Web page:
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Vincentians get 25% increase in Public Assistance

Vincentians get 25% increase in Public Assistance

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Recipients of Public Assistance from the Government have been advised to use the money wisely, even though the amount of money is small.{{more}}

This encouragement came from Permanent Secretary in the Ministry of National Mobilization Rosita Snagg, who spoke to Searchlight on Monday, January 17, 2011, about the 25 per cent increase in the amount paid to recipients.

The allowances, which, according to Snagg, last increased in 2008, have been increased in all categories. Foster Children’s allowances have gone from $220 to $275 per month. The Over 65 category increased from $175 to $220 per month, the Regular (Under 65) from $160 to $200 per month and Transportation from $80 to $100. The increase became effective on January 1, 2011.

Snagg said that there were several reasons why the allowances have been increased. Elaborating briefly on one of them, Snagg stated that the money received previously was quite “small,” adding that in some cases, persons use the public assistance for total provision of their needs.

“One of the things that really happens is that a lot of these persons use the money solely for their total provision; they have nothing else.” Snagg said.

She explained that in some cases, persons had said that it saved their light and water utilities from being disconnected.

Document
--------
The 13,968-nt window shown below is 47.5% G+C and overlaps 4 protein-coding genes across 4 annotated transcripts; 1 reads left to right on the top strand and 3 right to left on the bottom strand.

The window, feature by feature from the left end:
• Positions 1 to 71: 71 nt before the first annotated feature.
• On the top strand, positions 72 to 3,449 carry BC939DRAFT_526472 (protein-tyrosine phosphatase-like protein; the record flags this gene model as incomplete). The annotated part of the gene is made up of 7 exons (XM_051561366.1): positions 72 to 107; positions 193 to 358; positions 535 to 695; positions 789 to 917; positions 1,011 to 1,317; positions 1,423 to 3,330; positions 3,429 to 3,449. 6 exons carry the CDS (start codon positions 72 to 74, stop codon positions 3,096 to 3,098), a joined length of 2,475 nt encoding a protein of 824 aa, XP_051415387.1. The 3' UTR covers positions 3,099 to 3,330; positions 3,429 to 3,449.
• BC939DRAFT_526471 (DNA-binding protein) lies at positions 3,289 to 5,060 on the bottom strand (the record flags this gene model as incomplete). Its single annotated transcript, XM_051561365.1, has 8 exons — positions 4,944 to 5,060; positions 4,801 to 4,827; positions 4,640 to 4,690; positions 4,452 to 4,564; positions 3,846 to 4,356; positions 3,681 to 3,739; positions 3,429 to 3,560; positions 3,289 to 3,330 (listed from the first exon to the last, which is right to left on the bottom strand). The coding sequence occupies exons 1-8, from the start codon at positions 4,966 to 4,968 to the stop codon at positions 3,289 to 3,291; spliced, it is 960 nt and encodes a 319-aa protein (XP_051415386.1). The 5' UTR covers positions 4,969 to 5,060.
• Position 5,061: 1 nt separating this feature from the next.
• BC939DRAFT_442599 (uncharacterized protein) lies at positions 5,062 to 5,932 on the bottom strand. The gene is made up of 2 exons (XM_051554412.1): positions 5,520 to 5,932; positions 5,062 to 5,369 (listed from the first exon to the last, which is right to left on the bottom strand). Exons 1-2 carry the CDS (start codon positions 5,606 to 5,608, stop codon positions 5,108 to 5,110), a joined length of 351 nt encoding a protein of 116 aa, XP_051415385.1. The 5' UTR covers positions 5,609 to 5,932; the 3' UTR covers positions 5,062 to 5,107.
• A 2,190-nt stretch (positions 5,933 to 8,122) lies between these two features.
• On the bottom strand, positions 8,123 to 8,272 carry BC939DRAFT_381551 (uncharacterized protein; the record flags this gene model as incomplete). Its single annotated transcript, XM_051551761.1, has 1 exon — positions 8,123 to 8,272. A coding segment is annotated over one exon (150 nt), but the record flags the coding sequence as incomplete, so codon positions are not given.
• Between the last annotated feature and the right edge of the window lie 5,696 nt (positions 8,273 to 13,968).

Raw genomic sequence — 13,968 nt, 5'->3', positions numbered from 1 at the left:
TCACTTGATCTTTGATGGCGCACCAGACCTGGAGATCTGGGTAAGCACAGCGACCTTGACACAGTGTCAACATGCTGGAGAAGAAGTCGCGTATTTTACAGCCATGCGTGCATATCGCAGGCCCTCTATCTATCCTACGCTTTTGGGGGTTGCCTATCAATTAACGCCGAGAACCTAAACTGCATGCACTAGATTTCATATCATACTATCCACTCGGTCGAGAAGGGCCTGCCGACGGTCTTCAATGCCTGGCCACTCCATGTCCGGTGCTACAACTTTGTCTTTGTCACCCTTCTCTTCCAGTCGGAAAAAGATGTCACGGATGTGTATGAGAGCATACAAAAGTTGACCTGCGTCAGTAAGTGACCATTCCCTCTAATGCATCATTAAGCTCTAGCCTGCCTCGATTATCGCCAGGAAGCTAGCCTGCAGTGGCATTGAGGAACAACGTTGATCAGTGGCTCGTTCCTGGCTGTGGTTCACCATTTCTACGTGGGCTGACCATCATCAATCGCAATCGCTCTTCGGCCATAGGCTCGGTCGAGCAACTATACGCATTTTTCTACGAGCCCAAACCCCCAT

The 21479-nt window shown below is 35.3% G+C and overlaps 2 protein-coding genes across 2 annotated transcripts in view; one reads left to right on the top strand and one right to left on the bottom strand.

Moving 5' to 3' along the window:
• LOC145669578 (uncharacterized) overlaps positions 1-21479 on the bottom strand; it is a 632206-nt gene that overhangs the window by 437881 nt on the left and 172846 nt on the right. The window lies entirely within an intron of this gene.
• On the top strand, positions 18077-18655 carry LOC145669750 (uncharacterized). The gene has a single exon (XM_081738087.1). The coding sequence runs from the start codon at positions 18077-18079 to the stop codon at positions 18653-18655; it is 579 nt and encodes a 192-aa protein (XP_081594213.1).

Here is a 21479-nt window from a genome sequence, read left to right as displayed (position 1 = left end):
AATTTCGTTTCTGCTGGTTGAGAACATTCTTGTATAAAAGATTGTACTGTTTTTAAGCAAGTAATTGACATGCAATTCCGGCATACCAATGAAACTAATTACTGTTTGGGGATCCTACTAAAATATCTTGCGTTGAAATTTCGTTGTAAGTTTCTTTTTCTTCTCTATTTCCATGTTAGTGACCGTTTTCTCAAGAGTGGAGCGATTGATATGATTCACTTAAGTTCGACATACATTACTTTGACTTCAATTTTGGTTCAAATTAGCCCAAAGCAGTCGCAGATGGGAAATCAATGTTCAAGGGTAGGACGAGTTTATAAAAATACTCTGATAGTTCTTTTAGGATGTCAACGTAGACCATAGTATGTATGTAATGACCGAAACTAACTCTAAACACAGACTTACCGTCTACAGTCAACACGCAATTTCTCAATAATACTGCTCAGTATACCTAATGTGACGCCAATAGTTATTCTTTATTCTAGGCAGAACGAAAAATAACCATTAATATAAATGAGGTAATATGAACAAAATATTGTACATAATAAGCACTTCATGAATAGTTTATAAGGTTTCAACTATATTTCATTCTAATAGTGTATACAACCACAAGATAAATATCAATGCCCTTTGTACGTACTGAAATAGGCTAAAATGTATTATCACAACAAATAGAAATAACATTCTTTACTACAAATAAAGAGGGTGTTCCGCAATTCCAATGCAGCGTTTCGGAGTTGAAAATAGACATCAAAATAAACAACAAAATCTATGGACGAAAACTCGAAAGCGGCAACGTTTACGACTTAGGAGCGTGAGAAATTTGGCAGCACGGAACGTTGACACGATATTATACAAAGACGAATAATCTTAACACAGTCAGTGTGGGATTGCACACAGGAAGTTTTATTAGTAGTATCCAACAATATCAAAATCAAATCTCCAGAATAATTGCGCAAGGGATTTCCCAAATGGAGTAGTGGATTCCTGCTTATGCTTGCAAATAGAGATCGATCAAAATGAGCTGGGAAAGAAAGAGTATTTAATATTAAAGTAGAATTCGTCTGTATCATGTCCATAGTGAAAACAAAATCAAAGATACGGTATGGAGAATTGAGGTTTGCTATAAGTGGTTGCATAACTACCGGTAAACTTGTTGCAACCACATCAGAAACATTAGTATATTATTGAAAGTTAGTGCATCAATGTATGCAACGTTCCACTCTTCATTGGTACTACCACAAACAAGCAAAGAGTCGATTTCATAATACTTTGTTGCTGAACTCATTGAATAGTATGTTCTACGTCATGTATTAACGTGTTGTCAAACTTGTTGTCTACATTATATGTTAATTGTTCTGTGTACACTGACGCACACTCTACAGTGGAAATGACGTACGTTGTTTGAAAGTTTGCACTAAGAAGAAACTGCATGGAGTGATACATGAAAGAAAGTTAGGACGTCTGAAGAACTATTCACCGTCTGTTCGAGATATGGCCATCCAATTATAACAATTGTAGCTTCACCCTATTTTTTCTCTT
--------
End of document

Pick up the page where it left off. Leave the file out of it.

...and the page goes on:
“$125 is really not much and either at $200 one might argue that it’s not enough, but it’s the best in these economic times,” Snagg said. She further advised that persons utilize the funds only for what they need.

According to Snagg, it costs the Government about $14 million a year to provide public assistance to citizens and about 5,568 persons are currently on the public assistance programme. Most of the recipients on the programme are in the under sixty-five category, Snagg said. Just about 3,000 people are in that category, which covers school children, whether from primary, secondary and post secondary institutions, and disabled children among others.

Giving further advice on how to use the funds given, Snagg stated that persons should be careful not to spend the money on things that are not needed and that the funds which are collected for children should be used as much as possible for the needs of the children. “It must not be used by the mother or father to better themselves,” Snagg said. (OS)

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